Thursday, October 08, 2015
Former Chicago Schools CEO And SUPES Academy Executives Charged In Bribery Scheme
The controversial former CEO of the Chicago Public Schools named by Mayor Rahm Emanuel has been indicted by federal prosecutors in Chicago for steering a $22.5 million, no-bid contract to her former employer, SUPES Academy, in return for a job promise to herself and cash payments of $250,000 for two of her relatives. Barbara Byrd-Bennett has been indicted in the bribery scheme, along with the two co-owners of SUPES Academy, Gary Solomon and Thomas Vranas.
According to the 43-page indictment, Solomon assured Byrd-Bennett there was a job waiting for her at his company when she completed "this stint at CPS." Solomon and Vranas agreed to deposit $250,000 into bank accounts of Byrd-Bennett's relatives as "a signing bonus," which the two then deposited to the relatives' accounts. Solomon also promised to arrange jobs for Byrd-Bennett's relatives and gave her free meals, airline tickets and tickets to sporting events.
"Graft and corruption in our city's public school system tears at the fabric of a vital resource for the children of Chicago," U.S. Attorney Zachary Fardon said in a statement. "School officials and city vendors who abuse the public trust will be held accountable." It's too bad our federal prosecutor in Indianapolis doesn't feel the same way. This kind of corruption Byrd-Bennett is accused of engaging in with these shady characters is standard operating procedure in government here. SUPES Academy, by the way, has contracted with Indiana schools in the past.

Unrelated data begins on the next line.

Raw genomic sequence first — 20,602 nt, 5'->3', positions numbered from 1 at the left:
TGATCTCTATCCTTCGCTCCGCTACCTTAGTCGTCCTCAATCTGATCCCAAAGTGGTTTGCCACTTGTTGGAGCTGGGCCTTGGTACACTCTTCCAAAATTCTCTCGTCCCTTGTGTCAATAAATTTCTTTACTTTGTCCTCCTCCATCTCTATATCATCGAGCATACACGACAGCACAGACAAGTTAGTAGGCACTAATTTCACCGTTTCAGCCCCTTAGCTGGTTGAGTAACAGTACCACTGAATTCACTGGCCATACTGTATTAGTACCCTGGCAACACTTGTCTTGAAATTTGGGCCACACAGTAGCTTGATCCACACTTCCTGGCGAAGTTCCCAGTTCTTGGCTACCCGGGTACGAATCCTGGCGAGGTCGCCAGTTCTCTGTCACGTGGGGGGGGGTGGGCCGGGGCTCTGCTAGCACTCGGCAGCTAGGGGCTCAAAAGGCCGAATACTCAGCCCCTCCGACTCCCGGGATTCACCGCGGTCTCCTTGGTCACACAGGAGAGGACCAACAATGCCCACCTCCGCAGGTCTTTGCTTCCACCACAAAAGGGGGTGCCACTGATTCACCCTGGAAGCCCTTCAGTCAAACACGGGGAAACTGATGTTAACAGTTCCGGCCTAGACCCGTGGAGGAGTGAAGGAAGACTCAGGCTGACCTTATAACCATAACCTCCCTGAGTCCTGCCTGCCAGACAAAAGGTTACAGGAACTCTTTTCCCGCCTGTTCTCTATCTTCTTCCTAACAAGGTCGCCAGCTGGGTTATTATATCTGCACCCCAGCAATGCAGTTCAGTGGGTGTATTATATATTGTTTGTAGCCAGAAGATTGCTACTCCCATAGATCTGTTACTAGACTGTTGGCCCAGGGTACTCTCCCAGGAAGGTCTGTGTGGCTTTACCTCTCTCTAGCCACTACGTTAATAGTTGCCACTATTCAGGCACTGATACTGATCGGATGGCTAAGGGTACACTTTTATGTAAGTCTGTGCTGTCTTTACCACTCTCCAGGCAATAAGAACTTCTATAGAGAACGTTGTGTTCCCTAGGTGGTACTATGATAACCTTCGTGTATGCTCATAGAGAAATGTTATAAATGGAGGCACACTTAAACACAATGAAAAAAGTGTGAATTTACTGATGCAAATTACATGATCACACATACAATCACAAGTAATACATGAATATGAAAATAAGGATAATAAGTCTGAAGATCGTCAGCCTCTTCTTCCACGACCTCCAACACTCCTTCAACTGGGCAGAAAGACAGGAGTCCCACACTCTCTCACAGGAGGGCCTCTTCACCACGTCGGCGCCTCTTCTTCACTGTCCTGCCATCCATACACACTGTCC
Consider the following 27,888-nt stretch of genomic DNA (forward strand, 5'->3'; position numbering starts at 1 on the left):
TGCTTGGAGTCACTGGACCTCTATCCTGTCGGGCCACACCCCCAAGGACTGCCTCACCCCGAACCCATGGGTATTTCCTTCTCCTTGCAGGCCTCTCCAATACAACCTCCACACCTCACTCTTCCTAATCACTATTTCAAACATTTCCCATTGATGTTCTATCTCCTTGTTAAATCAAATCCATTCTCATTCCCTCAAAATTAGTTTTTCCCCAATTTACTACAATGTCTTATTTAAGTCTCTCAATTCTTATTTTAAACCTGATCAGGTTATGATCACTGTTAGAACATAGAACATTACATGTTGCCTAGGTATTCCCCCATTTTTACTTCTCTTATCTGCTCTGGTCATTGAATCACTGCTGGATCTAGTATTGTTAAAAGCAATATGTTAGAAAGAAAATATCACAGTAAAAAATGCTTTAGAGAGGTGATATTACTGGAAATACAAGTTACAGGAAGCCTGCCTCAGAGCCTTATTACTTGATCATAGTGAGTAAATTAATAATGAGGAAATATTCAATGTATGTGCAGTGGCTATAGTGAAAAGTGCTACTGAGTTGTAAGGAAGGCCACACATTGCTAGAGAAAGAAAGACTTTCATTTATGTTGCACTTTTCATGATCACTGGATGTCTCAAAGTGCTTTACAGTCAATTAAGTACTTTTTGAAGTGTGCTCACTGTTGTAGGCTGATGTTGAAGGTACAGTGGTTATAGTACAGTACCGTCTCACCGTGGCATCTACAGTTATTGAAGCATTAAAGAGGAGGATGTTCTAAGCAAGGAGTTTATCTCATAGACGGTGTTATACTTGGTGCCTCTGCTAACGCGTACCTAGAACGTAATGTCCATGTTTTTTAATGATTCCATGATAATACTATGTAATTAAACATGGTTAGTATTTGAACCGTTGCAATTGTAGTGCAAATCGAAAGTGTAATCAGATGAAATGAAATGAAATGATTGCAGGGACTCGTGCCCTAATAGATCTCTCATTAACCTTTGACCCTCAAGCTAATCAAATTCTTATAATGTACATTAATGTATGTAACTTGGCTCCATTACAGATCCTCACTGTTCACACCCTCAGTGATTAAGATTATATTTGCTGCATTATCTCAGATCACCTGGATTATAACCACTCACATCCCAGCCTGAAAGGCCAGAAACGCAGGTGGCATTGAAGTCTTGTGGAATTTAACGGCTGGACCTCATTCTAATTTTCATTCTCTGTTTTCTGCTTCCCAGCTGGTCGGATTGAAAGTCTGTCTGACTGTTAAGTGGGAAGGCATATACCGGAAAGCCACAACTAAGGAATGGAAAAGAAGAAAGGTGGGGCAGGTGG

The federal prosecutor, Zachary Fardon, announced Byrd-Bennett has agreed to plead guilty to the charges. Solomon is married to the daughter of a prominent Chicago real estate developer, John Marks, who developed both the House of Blues and Hard Rock hotels. Solomon formerly taught school at Niles Township School District before he was forced to resign over allegations of having inappropriate sexual relationships with his students. Vranas is the son of the former head of the Chicago Association of Realtors, John Vranas.